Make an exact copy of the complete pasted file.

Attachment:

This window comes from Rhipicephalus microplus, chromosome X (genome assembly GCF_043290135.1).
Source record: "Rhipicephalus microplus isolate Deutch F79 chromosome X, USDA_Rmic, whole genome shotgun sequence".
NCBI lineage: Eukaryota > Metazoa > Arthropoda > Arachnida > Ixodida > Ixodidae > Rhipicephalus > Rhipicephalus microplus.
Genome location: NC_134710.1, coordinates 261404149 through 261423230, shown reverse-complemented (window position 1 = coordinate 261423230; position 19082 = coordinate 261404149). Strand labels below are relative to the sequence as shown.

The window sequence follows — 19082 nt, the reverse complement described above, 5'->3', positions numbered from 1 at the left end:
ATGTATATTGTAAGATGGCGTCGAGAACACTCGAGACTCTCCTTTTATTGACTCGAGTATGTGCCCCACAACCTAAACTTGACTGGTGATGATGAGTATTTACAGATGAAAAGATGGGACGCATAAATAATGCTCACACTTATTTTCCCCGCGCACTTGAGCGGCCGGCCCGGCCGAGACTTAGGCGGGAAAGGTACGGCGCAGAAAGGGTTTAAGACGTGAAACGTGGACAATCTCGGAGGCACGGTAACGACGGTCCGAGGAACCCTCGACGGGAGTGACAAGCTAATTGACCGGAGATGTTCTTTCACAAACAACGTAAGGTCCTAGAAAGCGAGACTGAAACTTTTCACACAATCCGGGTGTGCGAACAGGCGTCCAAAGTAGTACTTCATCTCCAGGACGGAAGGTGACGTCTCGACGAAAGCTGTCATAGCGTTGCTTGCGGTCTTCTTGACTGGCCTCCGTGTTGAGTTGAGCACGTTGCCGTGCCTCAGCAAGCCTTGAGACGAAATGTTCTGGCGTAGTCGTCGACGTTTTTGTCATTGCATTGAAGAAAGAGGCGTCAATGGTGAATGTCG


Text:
This window comes from Rhipicephalus microplus, chromosome X (genome assembly GCF_043290135.1).
Source record: "Rhipicephalus microplus isolate Deutch F79 chromosome X, USDA_Rmic, whole genome shotgun sequence".
NCBI lineage: Eukaryota > Metazoa > Arthropoda > Arachnida > Ixodida > Ixodidae > Rhipicephalus > Rhipicephalus microplus.
Genome location: NC_134710.1, coordinates 261404149 through 261423230, shown reverse-complemented (window position 1 = coordinate 261423230; position 19082 = coordinate 261404149). Strand labels below are relative to the sequence as shown.

The window sequence follows — 19082 nt, the reverse complement described above, 5'->3', positions numbered from 1 at the left end:
ATGTATATTGTAAGATGGCGTCGAGAACACTCGAGACTCTCCTTTTATTGACTCGAGTATGTGCCCCACAACCTAAACTTGACTGGTGATGATGAGTATTTACAGATGAAAAGATGGGACGCATAAATAATGCTCACACTTATTTTCCCCGCGCACTTGAGCGGCCGGCCCGGCCGAGACTTAGGCGGGAAAGGTACGGCGCAGAAAGGGTTTAAGACGTGAAACGTGGACAATCTCGGAGGCACGGTAACGACGGTCCGAGGAACCCTCGACGGGAGTGACAAGCTAATTGACCGGAGATGTTCTTTCACAAACAACGTAAGGTCCTAGAAAGCGAGACTGAAACTTTTCACACAATCCGGGTGTGCGAACAGGCGTCCAAAGTAGTACTTCATCTCCAGGACGGAAGGTGACGTCTCGACGAAAGCTGTCATAGCGTTGCTTGCGGTCTTCTTGACTGGCCTCCGTGTTGAGTTGAGCACGTTGCCGTGCCTCAGCAAGCCTTGAGACGAAATGTTCTGGCGTAGTCGTCGACGTTTTTGTCATTGCATTGAAGAAAGAGGCGTCAATGGTGAATGTCG